Some of the key themes related to climate change and homelessness are associated with migration and exposure and vulnerability. Migration and the associated issues are expected to increase due to climatic events. It is projected that energy insecurity will be exacerbated as a result of climate change and will lead to further loss of housing . And those of low SES and living in precarious housing tend to be unable to prepare for and recover from climatic events as few financial and social resources are available . Loss of housing for these populations frequently means migration to city slums. However, the poorest of the poor may be unable to migrate, which means staying in environmentally degraded areas . Thus, the availability of and opportunity to access the available services is essential. Further, it is recommended to focus on building low-cost housing relying on knowledge and practices of local dwellers; upgrading slums; and introducing rent-control policies.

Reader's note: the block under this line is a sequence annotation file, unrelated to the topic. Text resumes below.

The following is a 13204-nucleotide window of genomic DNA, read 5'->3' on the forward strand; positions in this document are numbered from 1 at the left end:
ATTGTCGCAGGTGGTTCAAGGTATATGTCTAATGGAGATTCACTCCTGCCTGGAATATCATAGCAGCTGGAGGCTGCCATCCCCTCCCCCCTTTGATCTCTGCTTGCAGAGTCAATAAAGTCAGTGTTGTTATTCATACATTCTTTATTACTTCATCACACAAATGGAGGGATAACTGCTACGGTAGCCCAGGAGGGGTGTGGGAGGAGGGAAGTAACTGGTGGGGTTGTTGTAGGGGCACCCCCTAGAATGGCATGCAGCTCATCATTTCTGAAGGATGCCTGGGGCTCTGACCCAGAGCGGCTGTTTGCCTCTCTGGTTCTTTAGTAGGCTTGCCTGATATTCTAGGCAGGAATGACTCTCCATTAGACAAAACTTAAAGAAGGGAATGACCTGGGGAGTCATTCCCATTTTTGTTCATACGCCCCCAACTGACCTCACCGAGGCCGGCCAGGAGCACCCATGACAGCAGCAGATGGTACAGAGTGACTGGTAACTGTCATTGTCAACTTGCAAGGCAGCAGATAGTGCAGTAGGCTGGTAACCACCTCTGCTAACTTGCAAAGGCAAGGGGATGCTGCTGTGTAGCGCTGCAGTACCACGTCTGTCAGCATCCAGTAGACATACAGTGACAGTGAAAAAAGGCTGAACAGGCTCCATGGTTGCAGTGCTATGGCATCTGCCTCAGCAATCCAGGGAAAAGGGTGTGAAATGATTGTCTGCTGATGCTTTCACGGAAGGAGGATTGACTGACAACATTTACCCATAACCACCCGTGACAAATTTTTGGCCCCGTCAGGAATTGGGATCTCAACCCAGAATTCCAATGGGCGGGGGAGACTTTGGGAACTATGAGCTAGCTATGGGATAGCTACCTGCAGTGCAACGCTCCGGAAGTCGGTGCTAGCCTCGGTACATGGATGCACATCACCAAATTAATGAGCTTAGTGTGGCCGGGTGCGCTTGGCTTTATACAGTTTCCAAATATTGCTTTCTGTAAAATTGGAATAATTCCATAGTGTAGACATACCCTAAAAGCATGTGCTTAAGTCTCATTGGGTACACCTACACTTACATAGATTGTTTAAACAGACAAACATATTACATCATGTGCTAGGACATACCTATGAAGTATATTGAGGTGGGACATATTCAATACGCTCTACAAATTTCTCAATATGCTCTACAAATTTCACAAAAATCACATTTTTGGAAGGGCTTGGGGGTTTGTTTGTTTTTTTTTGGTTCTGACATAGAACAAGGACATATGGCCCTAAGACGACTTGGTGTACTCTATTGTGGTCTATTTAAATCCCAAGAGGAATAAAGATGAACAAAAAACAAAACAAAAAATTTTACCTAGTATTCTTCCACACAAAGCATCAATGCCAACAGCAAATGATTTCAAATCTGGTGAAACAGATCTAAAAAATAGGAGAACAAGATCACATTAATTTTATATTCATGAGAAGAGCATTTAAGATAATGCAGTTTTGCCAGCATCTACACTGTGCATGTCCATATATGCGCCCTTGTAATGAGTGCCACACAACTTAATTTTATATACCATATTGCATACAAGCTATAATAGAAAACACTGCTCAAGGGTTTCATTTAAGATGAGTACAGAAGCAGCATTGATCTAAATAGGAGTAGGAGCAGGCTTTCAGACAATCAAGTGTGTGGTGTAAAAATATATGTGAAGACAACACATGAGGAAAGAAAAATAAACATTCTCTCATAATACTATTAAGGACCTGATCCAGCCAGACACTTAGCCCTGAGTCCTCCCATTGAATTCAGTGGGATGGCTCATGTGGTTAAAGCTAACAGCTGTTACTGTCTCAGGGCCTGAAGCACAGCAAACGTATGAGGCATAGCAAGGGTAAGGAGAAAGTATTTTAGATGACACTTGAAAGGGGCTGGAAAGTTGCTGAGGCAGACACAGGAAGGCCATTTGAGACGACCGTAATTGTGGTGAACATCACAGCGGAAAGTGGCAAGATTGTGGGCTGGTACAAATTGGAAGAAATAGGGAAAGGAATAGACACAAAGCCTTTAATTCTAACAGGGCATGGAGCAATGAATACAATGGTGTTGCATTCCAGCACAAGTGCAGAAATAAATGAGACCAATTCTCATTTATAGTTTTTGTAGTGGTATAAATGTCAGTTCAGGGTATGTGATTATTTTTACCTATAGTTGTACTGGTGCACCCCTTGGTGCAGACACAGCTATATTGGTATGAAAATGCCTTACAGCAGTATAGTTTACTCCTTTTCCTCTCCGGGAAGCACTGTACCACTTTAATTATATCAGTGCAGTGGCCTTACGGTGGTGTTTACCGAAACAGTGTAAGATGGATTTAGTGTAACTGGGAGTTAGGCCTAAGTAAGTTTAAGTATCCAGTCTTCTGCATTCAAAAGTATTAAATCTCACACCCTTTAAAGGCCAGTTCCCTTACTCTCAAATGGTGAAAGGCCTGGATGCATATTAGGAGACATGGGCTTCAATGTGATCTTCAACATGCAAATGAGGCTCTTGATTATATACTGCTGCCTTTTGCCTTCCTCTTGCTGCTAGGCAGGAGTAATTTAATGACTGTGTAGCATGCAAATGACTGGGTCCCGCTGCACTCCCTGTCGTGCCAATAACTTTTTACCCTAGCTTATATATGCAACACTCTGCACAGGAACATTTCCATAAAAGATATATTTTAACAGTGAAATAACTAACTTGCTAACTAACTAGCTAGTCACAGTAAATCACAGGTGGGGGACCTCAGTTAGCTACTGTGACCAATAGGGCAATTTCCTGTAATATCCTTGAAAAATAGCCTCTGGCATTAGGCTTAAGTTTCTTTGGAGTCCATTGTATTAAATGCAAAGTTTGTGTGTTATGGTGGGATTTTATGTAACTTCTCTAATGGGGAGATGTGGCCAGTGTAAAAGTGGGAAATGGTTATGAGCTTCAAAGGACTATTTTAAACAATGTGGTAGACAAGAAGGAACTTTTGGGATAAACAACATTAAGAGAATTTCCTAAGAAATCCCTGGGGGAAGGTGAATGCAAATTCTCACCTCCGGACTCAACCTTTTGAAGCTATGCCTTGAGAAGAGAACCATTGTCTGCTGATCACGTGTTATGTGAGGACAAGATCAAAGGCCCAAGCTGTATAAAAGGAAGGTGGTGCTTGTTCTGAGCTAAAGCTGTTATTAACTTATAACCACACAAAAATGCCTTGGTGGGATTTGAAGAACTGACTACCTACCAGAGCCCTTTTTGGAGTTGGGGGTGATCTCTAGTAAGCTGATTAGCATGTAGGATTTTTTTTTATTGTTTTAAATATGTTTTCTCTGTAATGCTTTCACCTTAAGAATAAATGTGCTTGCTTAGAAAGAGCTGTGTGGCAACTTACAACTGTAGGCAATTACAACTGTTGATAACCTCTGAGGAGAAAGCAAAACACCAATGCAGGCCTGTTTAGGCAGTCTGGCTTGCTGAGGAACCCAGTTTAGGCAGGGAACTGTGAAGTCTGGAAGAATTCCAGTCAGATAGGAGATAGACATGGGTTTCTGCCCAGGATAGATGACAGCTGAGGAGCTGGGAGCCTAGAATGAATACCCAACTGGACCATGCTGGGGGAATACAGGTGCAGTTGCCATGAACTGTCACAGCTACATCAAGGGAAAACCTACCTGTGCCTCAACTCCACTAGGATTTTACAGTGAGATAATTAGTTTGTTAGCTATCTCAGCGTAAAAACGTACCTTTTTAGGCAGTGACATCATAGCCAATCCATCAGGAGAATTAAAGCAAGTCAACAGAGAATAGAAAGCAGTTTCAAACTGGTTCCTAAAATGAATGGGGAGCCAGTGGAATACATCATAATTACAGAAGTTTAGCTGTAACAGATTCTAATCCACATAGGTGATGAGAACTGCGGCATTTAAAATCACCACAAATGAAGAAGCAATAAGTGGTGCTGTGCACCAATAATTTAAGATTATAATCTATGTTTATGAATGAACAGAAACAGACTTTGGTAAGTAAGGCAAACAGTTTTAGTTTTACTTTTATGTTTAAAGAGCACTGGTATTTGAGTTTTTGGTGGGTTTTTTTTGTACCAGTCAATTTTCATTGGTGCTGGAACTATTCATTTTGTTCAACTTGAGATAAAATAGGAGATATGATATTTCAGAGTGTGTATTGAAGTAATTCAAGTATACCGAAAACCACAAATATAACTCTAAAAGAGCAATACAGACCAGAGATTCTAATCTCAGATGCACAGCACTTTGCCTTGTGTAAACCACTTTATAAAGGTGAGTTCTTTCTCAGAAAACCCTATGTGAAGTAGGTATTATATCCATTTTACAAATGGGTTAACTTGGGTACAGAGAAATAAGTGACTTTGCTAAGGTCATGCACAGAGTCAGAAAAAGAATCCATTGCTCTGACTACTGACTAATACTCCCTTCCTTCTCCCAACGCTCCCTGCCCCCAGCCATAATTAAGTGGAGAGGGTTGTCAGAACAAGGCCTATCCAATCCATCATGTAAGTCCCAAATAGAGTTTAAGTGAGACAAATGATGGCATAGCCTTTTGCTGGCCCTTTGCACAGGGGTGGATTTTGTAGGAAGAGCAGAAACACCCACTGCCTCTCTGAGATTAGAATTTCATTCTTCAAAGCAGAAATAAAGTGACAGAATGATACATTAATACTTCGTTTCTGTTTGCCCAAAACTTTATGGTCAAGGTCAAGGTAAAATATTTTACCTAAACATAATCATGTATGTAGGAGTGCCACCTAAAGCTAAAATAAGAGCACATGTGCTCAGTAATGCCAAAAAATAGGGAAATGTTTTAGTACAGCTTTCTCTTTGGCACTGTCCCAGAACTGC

Exposure and vulnerability of homeless populations render them more susceptible to climatic events and less able to prepare and respond to them. For instance, it is unclear if heat alerts reach the homeless populations . Further, cold temperatures appear to have more severe effects in wet weather conditions . Homeless populations also tend to be not included in the disaster planning. Thus, the health of the homeless and precariously housed populations is predicted to be affected negatively as a result of increased infectious and vector-borne diseases, exacerbated by more prevalent pre-existing conditions. Mental health is expected to deteriorate as well due to the experienced stress. Also, it is projected that violence, both family and interpersonal, may increase due to resource scarcity and stress.